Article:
TIFF is an uncompressed format – good for archiving and repeated editing. Files are comparatively huge and therefore more of a problem to send.

PSD – The native format of Photoshop files. These also support transparency when imported into InDesign. We can read these and add into your artwork although they can be massive  so again more difficult to transport. It is not a good idea to incorporate small text into a Photoshop file.

There are many other file formats most of which we can convert with Photoshop.


Print marks and bleeds

If your image comes right to the edge of the sheet we need it to be supplied with bleed. This means  your image needs to be 2.5mm larger on all sides than the final size of the printed sheet. Please do not supply files with colour bars.  Word and older versions of Microsoft Publisher do not have the facility to add bleed. Proper page layout programs do.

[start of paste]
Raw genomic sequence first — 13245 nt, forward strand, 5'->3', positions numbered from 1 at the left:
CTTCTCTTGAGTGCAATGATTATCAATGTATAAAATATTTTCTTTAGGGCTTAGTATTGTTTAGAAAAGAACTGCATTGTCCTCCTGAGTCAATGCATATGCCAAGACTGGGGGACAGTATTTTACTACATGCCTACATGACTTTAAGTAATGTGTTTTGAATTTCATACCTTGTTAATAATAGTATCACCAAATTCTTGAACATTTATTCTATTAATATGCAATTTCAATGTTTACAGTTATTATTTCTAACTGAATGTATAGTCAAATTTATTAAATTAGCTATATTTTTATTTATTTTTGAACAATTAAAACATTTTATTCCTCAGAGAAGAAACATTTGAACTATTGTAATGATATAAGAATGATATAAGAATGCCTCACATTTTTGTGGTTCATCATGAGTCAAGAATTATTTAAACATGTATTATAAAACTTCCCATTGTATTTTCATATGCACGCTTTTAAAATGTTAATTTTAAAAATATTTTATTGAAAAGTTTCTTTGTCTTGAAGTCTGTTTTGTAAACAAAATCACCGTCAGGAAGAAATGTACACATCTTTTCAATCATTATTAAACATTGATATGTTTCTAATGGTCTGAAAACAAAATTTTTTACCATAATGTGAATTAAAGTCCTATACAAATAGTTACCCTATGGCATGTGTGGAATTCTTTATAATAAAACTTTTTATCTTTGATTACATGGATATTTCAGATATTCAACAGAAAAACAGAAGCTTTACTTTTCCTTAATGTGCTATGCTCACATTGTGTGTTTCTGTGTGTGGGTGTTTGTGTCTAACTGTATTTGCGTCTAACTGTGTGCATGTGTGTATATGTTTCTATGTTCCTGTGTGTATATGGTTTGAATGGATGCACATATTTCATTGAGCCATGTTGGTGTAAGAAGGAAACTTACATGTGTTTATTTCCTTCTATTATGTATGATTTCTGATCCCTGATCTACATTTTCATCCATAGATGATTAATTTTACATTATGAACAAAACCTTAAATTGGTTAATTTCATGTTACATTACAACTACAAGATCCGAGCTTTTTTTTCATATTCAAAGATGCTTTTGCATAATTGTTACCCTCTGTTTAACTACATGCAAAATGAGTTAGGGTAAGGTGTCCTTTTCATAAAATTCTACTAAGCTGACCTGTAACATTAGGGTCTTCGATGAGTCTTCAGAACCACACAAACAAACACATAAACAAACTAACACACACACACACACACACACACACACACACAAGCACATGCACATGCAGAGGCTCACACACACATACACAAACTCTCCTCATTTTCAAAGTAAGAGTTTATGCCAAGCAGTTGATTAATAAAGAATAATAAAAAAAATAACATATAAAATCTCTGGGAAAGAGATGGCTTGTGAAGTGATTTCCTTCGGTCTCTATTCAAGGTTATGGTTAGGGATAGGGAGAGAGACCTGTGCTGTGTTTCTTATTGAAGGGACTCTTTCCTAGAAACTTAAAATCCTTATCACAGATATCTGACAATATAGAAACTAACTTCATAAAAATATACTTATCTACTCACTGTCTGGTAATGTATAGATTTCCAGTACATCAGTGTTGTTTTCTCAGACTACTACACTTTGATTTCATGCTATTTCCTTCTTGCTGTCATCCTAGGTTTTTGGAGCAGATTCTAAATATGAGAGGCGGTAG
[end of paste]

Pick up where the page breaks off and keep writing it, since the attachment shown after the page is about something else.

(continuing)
Print marks explained

Print marks explained


Colour models

We print in CMYK (Cyan, Magenta, Yellow and Black). Digital cameras and scanners capture images in RGB (Red, Green and Blue) which is also how they display on computer screens.

Converting RGB to CMYK can cause unexpected results. RGB has a wider colour palette than CMYK, so bright blues, lime greens and intense oranges are not going to print as you see them on your screen. You can do the conversion to CMYK, or our software will do it. However, you will still be viewing the file on your screen in RGB so it is always best to make sure that you have seen a proof printed on the stock that you want to use for the job as this will also affect the way the image prints. You cannot print in RGB.

Opening hours


10:00 AM - 5:00 PM





01962 854281


22 Hyde Street, Winchester,
Hampshire SO23 7DR